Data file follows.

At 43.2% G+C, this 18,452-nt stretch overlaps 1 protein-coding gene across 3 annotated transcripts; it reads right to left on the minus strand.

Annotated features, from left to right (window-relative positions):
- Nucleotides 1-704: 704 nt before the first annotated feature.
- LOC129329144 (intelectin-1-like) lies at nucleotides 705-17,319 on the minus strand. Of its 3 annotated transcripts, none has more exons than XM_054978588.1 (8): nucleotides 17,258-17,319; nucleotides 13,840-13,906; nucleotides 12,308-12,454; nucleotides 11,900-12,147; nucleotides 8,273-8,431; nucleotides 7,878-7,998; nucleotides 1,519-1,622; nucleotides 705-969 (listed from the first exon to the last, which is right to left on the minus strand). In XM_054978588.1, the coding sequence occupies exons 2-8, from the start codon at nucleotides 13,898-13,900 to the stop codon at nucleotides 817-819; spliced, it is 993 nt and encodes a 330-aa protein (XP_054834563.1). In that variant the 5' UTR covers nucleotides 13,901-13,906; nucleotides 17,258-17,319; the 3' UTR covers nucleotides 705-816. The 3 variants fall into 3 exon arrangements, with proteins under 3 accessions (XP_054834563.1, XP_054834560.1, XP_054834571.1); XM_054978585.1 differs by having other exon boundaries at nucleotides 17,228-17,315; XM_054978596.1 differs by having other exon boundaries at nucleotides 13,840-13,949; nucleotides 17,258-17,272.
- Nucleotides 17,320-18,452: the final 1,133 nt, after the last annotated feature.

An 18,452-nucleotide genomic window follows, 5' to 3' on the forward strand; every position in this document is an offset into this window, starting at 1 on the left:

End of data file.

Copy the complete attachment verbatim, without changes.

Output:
At 43.2% G+C, this 18,452-nt stretch overlaps 1 protein-coding gene across 3 annotated transcripts; it reads right to left on the minus strand.

Annotated features, from left to right (window-relative positions):
- Nucleotides 1-704: 704 nt before the first annotated feature.
- LOC129329144 (intelectin-1-like) lies at nucleotides 705-17,319 on the minus strand. Of its 3 annotated transcripts, none has more exons than XM_054978588.1 (8): nucleotides 17,258-17,319; nucleotides 13,840-13,906; nucleotides 12,308-12,454; nucleotides 11,900-12,147; nucleotides 8,273-8,431; nucleotides 7,878-7,998; nucleotides 1,519-1,622; nucleotides 705-969 (listed from the first exon to the last, which is right to left on the minus strand). In XM_054978588.1, the coding sequence occupies exons 2-8, from the start codon at nucleotides 13,898-13,900 to the stop codon at nucleotides 817-819; spliced, it is 993 nt and encodes a 330-aa protein (XP_054834563.1). In that variant the 5' UTR covers nucleotides 13,901-13,906; nucleotides 17,258-17,319; the 3' UTR covers nucleotides 705-816. The 3 variants fall into 3 exon arrangements, with proteins under 3 accessions (XP_054834563.1, XP_054834560.1, XP_054834571.1); XM_054978585.1 differs by having other exon boundaries at nucleotides 17,228-17,315; XM_054978596.1 differs by having other exon boundaries at nucleotides 13,840-13,949; nucleotides 17,258-17,272.
- Nucleotides 17,320-18,452: the final 1,133 nt, after the last annotated feature.

An 18,452-nucleotide genomic window follows, 5' to 3' on the forward strand; every position in this document is an offset into this window, starting at 1 on the left: